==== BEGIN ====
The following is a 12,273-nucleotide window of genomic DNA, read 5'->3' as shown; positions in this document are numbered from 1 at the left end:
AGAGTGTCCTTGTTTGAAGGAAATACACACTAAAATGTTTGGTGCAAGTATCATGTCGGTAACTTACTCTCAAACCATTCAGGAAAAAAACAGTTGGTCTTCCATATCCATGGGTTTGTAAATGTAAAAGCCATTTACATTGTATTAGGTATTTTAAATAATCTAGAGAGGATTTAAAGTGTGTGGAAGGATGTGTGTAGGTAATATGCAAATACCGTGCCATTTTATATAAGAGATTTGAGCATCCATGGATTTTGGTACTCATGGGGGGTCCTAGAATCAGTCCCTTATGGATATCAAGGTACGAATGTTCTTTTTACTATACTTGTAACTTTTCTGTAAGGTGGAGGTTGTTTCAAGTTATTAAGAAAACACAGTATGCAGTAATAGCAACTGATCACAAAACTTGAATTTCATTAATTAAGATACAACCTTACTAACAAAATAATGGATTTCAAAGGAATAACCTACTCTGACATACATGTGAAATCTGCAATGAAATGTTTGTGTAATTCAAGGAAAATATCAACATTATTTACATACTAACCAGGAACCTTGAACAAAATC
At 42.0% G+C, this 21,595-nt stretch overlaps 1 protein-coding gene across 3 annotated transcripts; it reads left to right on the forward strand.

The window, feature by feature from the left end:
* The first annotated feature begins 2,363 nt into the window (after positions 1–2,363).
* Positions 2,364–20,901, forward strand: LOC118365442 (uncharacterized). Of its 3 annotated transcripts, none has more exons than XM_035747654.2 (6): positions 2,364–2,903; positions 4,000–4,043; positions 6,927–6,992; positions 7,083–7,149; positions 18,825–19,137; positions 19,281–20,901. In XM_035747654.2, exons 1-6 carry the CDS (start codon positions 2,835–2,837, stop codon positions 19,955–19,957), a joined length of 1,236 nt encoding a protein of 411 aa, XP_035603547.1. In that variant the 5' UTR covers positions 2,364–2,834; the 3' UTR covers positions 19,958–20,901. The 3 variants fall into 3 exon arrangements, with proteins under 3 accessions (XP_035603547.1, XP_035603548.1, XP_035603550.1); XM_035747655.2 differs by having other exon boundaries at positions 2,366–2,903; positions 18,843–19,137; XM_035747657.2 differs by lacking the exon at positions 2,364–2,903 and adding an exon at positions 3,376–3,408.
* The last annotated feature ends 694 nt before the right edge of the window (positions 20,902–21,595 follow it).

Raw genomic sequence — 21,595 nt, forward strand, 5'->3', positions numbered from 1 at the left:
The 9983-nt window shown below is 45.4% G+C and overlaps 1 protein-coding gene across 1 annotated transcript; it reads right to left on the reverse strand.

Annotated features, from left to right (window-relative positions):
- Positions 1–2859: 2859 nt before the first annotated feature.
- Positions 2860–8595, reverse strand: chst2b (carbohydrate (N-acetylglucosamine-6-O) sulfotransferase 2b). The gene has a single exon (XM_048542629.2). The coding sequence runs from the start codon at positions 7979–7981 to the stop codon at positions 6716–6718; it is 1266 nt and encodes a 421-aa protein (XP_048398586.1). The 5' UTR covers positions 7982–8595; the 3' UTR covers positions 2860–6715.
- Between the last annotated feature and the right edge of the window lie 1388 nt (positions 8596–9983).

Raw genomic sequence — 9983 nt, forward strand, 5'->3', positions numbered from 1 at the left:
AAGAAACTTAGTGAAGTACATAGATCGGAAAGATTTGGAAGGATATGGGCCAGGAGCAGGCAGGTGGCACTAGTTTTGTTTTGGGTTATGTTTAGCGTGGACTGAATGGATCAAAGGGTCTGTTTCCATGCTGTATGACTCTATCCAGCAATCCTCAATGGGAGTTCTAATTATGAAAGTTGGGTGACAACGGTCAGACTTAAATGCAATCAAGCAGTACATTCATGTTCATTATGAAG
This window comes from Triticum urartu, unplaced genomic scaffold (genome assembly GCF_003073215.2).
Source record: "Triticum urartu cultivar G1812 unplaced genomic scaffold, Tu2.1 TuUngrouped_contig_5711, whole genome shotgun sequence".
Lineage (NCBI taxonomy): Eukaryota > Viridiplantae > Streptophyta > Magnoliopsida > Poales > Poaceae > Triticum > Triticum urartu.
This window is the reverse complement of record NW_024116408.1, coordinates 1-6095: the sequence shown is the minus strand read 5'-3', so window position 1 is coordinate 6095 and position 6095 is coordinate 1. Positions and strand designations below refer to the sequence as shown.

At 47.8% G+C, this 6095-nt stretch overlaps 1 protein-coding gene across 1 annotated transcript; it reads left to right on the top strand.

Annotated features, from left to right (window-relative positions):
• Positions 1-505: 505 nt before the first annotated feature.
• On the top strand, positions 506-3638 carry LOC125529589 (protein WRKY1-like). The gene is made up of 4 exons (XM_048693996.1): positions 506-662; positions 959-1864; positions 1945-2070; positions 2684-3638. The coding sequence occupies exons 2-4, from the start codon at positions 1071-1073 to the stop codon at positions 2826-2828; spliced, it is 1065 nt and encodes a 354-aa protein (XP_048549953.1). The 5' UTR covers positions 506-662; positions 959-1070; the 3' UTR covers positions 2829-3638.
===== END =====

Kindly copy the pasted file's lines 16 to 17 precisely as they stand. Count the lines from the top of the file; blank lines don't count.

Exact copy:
This window comes from Triticum urartu, unplaced genomic scaffold (genome assembly GCF_003073215.2).
Source record: "Triticum urartu cultivar G1812 unplaced genomic scaffold, Tu2.1 TuUngrouped_contig_5711, whole genome shotgun sequence".